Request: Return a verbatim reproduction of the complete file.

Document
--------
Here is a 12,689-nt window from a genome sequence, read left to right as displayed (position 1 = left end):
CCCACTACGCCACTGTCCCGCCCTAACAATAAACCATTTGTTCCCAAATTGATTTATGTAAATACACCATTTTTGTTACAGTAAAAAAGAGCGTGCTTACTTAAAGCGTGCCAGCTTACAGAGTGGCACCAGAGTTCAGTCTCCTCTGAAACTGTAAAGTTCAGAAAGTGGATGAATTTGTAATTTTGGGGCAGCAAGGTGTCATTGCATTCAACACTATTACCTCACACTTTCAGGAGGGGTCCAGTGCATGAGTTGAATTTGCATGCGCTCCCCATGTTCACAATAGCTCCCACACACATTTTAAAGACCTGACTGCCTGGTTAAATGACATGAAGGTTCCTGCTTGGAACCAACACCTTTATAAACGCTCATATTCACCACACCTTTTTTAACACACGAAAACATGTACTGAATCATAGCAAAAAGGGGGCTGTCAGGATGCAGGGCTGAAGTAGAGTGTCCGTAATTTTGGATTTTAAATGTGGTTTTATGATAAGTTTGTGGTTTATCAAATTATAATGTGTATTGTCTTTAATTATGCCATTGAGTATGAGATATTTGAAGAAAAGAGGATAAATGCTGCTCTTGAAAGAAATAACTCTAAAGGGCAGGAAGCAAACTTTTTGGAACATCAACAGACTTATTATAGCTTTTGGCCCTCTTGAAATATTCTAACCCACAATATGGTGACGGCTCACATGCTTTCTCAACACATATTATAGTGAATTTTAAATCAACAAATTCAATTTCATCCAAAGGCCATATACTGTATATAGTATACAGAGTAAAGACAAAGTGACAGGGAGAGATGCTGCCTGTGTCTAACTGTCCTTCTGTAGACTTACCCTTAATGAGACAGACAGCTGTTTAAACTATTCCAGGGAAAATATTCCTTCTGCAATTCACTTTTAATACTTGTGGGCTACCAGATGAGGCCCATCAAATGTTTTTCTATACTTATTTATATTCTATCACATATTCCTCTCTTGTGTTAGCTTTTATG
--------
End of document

Here is a 12,689-nt window from a genome sequence, read left to right as displayed (position 1 = left end):
CCCACTACGCCACTGTCCCGCCCTAACAATAAACCATTTGTTCCCAAATTGATTTATGTAAATACACCATTTTTGTTACAGTAAAAAAGAGCGTGCTTACTTAAAGCGTGCCAGCTTACAGAGTGGCACCAGAGTTCAGTCTCCTCTGAAACTGTAAAGTTCAGAAAGTGGATGAATTTGTAATTTTGGGGCAGCAAGGTGTCATTGCATTCAACACTATTACCTCACACTTTCAGGAGGGGTCCAGTGCATGAGTTGAATTTGCATGCGCTCCCCATGTTCACAATAGCTCCCACACACATTTTAAAGACCTGACTGCCTGGTTAAATGACATGAAGGTTCCTGCTTGGAACCAACACCTTTATAAACGCTCATATTCACCACACCTTTTTTAACACACGAAAACATGTACTGAATCATAGCAAAAAGGGGGCTGTCAGGATGCAGGGCTGAAGTAGAGTGTCCGTAATTTTGGATTTTAAATGTGGTTTTATGATAAGTTTGTGGTTTATCAAATTATAATGTGTATTGTCTTTAATTATGCCATTGAGTATGAGATATTTGAAGAAAAGAGGATAAATGCTGCTCTTGAAAGAAATAACTCTAAAGGGCAGGAAGCAAACTTTTTGGAACATCAACAGACTTATTATAGCTTTTGGCCCTCTTGAAATATTCTAACCCACAATATGGTGACGGCTCACATGCTTTCTCAACACATATTATAGTGAATTTTAAATCAACAAATTCAATTTCATCCAAAGGCCATATACTGTATATAGTATACAGAGTAAAGACAAAGTGACAGGGAGAGATGCTGCCTGTGTCTAACTGTCCTTCTGTAGACTTACCCTTAATGAGACAGACAGCTGTTTAAACTATTCCAGGGAAAATATTCCTTCTGCAATTCACTTTTAATACTTGTGGGCTACCAGATGAGGCCCATCAAATGTTTTTCTATACTTATTTATATTCTATCACATATTCCTCTCTTGTGTTAGCTTTTATG